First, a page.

My thermostatic radiator valve snapped off
It is quite a common to find that a radiator valve is broken and as long as the valve isn’t leaking it is luckily pretty easy to fix.
What are thermostatic radiator valves
Thermostatic radiator valves (abbreviated to TRVs) are designed to allow a property to have different temperatures in room depending on your preference.
How do they work?
Inside the plastic head is a capsule that expands as it gets hotter. This pushes a pin down onto the metal valve closing it as the room warms up. The head can be adjusted to control the temperature of the room.
They come in two pieces. The shiny silver coloured metal valve holds the water from the central heating system and the plastic head controls the valve according to the air temperature around it.
Are radiator valves universal?
Radiator valves are made by several different companies and are unfortunately not universal and not all the same size. This only applies to the plastic thermostatic head that sits on top and the connection to this head.
Radiator valve pipe sizes
The pipes that go into the valve are universal sizes (in the UK). The pipework comes in the following sizes:
This can be in copper, chrome copper, or in a variety of plastics. The material may be different but the size will be the same.
Radiator valve tails
The connection from the radiator valve to the radiator itself (known as the tail) also comes in two sizes.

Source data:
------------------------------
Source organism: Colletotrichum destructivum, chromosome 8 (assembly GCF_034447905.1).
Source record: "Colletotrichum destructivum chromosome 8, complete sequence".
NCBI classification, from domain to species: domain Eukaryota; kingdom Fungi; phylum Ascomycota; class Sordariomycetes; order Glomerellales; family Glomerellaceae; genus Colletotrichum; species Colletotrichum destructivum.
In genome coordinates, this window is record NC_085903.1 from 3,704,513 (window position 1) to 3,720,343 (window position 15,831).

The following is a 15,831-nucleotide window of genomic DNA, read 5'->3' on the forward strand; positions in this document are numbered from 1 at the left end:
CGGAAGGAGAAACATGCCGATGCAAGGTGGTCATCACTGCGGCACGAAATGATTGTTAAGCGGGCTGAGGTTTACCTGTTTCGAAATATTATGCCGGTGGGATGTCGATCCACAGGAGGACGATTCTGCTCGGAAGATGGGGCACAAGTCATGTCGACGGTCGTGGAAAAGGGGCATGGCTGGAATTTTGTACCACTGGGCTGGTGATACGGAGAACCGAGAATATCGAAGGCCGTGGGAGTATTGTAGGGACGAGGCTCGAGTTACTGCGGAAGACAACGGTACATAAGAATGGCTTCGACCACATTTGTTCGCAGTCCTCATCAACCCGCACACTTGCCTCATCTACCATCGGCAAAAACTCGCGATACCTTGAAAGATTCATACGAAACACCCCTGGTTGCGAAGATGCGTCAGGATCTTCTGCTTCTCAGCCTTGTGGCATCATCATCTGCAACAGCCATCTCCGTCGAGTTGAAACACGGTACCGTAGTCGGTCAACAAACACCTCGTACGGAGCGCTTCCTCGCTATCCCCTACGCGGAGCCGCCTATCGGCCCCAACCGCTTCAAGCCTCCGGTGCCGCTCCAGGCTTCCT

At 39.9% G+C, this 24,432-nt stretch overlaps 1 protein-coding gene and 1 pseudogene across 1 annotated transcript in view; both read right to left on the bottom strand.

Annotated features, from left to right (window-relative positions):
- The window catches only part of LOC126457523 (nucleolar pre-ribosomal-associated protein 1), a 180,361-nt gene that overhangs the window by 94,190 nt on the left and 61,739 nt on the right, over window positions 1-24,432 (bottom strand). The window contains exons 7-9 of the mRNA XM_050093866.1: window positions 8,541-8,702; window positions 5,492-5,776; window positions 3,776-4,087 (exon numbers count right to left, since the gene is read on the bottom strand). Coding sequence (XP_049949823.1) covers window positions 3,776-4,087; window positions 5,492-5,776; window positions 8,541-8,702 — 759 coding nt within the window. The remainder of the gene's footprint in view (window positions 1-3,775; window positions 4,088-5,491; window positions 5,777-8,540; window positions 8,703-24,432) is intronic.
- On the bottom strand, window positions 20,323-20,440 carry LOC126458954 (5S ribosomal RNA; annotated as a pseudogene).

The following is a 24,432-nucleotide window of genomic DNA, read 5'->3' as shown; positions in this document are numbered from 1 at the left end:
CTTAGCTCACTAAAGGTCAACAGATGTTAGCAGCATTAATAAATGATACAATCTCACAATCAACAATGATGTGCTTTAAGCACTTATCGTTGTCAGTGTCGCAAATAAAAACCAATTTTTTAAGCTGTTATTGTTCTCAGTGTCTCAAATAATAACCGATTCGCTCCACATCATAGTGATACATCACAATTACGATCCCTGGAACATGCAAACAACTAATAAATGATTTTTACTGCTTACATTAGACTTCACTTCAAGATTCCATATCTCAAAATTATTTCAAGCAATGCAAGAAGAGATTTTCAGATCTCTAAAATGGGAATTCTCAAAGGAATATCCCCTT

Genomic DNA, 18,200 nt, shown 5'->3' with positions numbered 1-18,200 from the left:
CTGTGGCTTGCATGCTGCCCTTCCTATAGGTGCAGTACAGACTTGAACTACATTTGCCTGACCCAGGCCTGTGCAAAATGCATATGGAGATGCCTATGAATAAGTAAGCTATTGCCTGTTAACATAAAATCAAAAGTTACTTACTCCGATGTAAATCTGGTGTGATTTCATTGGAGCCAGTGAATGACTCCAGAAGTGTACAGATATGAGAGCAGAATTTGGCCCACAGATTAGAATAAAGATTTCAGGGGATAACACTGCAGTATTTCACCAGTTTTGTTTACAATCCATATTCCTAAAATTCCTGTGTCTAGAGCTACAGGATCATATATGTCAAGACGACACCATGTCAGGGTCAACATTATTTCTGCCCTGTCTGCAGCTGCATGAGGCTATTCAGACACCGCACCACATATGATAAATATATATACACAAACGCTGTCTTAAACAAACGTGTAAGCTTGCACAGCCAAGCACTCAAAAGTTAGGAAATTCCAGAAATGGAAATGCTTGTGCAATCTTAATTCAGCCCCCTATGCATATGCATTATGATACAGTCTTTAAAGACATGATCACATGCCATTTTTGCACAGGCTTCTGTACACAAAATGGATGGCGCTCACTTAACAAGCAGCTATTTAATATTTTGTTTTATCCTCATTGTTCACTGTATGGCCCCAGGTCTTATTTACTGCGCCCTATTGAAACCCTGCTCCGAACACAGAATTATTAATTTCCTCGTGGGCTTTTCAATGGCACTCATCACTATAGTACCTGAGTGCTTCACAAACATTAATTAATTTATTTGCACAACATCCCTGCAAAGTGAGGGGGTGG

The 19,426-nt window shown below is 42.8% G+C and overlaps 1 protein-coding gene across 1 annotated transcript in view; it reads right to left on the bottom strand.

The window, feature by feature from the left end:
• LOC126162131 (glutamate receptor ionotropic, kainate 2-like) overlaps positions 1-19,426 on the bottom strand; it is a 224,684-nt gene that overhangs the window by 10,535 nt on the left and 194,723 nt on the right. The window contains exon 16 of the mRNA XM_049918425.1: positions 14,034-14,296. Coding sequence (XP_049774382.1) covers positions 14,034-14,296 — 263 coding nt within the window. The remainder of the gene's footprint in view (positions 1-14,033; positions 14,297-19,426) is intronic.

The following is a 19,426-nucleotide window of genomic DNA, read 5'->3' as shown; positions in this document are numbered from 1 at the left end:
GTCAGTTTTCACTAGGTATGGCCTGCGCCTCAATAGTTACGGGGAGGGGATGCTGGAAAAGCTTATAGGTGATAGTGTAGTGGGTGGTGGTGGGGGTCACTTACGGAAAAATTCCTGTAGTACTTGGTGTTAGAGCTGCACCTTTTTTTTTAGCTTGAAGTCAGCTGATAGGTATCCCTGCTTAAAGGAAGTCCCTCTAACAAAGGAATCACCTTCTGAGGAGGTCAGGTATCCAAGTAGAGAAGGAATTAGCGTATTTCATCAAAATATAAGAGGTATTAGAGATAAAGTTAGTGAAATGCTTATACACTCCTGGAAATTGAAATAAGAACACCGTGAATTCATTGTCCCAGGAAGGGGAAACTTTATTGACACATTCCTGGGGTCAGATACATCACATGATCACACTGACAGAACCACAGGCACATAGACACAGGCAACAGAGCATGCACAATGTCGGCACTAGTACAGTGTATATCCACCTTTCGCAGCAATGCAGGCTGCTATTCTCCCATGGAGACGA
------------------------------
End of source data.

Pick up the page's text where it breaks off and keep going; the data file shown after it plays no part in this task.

The more modern type are 1/2 inch threaded to 15mm compression.
The older (but still available) type are 1/2 inch threaded to a 3/4 inch joint.
Radiator valve joint to the radiator
Almost all radiators now come with a 1/2 inch threaded joint to allow the installation of the radiator tail.
Some older radiators have a 3/4 fitting which would require a different size tail and probably a different size valve.
Radiator valves are not all the same size due to the different manufacturing methods of the companies that make them. They all believe their design is the best so they carry on making them. The pipe sizes are out of their control so they have to keep to those sizes.
Why has my thermostatic radiator valve snapped off?
The plastic connection that holds the head onto the metal valve is fragile and gets more fragile as the plastic ages. The slightest knock can shatter the plastic and cause the valve head to fall off.
In most modern designs the head is held onto the valve with a metal screw ring.
Once the head is pushed onto the body it is secured by tightening this screw ring.
Can I change a TRV myself?
If a radiator valve is broken you can change them yourself. Just changing the head doesn’t involve any plumbing. However there are two complications when changing a TRV head.
- Some brands of TRV heads aren’t compatible with other brands.
- The inner workings of the metal valve may be stuck or broken.
In general a property will have all the valves the same so if one breaks you can look at the others to assess which type it is.
Different types of TRV head
The main brands are as follows:
Drayton – They have a pin in the valve body that is quite long and has flat sides. There are several designs of head but they are all compatible with the body.
Pegler / Terrier
Myson – they have a tall thin flat sided pin in the valve much like the Drayton valves. Drayton and myson valves aren’t compatible they may screw on but they won’t work.
What to do next
I would recommend going to the amazon page for thermostatic radiator heads and matching the broken head to the picture on amazon.
Visually match your broken valve with the one on the web page.
If you don’t have the broken head most of the valves in your house will be the same type so you can assume it’s the same.
When it arrives turn the new head so it is on the maximum temperature (fully open) push it into place then screw the ring onto the thread.